Purchasing Construction Equipment with Cash or Financing: What is the Impact on Your Financial Statements and Tax Returns?

By: Danny Shobe, CPA, CCIFP

Having the right equipment to do a job can be highly critical to the success of a construction company. Deciding whether to purchase or rent the necessary equipment is a significant decision all construction company management teams and owners face each year. Once one chooses to purchase equipment, the next major decision is to carefully consider the method of acquiring and paying for the equipment. Two common methods of purchasing equipment are either with cash or through financing with a bank or a financing company. Each option has distinct advantages and disadvantages that can significantly impact a company’s financial statements and tax returns. Below we will discuss some of the pros and cons of these two methods, which will help you and your management team make informed decisions regarding their future equipment investments.

As mentioned above, one method to acquire equipment is using current cash reserves.

Some of the advantages of using cash reserves are:

No financing interest costs. Using cash to purchase equipment eliminates the interest expense typically associated with financing the purchase. This can result in considerable savings over time, especially for expensive equipment purchases.
No monthly debt obligation. Using cash eliminates a long-term monthly debt obligation that produces stress for company owners and management, primarily as they may deal with workload changes. In lean cash flow times, not having that monthly obligation or burden can reduce the stress that owners and managers feel.

Some of the disadvantages of using cash reserves are:

Immediate use of cash reserves. Using cash for equipment purchases can significantly impact the Company’s available cash reserves, which can restrict the potential growth of the business by taking on more work, etc.
Negative financial ratios. When construction companies submit their annual financial statements to their surety and bank, two very crucial ratios that are looked at are the Company’s working capital and current ratio. Using cash to purchase equipment takes a current asset and replaces it with a long-term asset, reducing a company’s working capital and current ratio. This can have unexpected consequences on a company’s bonding capacity.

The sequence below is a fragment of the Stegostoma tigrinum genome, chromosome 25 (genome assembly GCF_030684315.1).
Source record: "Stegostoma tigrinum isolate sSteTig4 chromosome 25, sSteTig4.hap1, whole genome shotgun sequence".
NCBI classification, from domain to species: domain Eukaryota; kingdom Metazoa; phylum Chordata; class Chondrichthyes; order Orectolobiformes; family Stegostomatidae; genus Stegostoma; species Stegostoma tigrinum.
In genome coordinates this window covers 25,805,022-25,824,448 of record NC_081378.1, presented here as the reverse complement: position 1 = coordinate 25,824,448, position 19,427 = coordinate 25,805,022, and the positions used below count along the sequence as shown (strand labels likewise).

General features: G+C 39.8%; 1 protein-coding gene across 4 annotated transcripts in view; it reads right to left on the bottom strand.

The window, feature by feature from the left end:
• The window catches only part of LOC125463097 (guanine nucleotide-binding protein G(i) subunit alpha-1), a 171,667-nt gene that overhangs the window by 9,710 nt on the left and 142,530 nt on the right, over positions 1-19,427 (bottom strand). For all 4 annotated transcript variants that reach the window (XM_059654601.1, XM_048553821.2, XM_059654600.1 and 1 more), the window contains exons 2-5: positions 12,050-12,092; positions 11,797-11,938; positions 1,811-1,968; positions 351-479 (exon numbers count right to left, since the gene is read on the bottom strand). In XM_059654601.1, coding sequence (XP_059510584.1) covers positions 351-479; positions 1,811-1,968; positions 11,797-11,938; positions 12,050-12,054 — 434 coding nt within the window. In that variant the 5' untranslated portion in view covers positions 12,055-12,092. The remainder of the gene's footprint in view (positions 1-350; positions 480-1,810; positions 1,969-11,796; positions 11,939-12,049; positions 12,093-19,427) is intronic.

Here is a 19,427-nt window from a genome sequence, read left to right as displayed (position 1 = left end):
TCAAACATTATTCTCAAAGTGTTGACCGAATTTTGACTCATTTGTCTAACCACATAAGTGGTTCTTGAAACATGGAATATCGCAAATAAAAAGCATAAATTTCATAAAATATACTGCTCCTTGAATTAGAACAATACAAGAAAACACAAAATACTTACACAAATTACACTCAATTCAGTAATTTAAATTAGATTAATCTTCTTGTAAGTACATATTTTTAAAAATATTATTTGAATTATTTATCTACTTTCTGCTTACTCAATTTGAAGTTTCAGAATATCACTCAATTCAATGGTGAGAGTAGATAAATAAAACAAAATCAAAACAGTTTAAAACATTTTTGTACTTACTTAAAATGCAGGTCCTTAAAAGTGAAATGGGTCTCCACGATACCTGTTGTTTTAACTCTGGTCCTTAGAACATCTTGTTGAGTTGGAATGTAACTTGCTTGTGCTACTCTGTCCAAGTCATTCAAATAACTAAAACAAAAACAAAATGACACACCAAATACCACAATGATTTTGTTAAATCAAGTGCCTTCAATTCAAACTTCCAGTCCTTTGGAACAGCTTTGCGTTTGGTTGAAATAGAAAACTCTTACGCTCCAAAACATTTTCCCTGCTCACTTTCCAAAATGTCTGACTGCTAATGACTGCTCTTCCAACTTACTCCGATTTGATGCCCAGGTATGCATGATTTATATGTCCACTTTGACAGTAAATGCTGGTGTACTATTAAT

Opportunity cost: As noted above, the use of cash for equipment purchases may prevent the Company from taking on more work and achieving growth goals, but they may also miss out on other investment opportunities with potentially higher returns, such as the development of a different line of work which can improve long-term stability and growth through diversification.


The second method that can be used to acquire equipment is through the use of debt financing.

Some of the advantages of using financing are:

Preservation of cash reserves. Financing equipment allows the Company to spread the cost over time, preserving cash flow for other operational needs and investments.
Tax benefits: Although financing the acquisition can result in the Company incurring higher acquisition costs because of the interest costs associated with the debt, those interest costs are usually deductible for income tax purposes.
Maintain important financial ratios. As noted in the disadvantages of using cash above, using debt to finance the equipment purchase can allow a company to obtain a long-term asset using a liability that will be mostly treated as a long-term liability. The principal payments due within the next 12 months would be reported as a current liability. In other words, the negative effect on the working capital calculation and current ratio is the portion of principal payments reported as a current liability.
Access to the newest technology. Financing enables the Company to acquire the latest equipment without depleting its cash reserves, ensuring it remains competitive in the market.

Some of the disadvantages in using financing are:

Increased acquisition costs: In most situations with debt financing comes an interest expense component which increases the overall cost of the acquisition.
Potential impact on Debt Ratios: Financing increases the contractor’s liabilities, affecting their debt-to-equity ratio and other financial metrics. High debt levels can make it more challenging to secure additional financing or attract investors.

The decision to purchase equipment with cash or through financing comes down to striking the right balance between short-term liquidity and long-term growth objectives. Companies with ample cash reserves and a desire to avoid debt may prefer cash purchases, benefiting from reduced interest costs and reduced monthly obligations. On the other hand, businesses seeking to conserve cash flow and take advantage of potential tax benefits may opt for financing.
Ultimately, companies need to consider their specific financial situation, growth prospects, and tax implications when making this critical equipment acquisition decision. Consulting with financial advisors and accountants can help businesses navigate the complexities and make informed choices that align with their financial strategy.

Suttle & Stalnaker is ready to help you. If you would like more information on how this applies to you, contact Danny Shobe, CPA, CCIFP, in our Charleston Office at (304) 343-4126 or at dshobe@suttlecpas.com.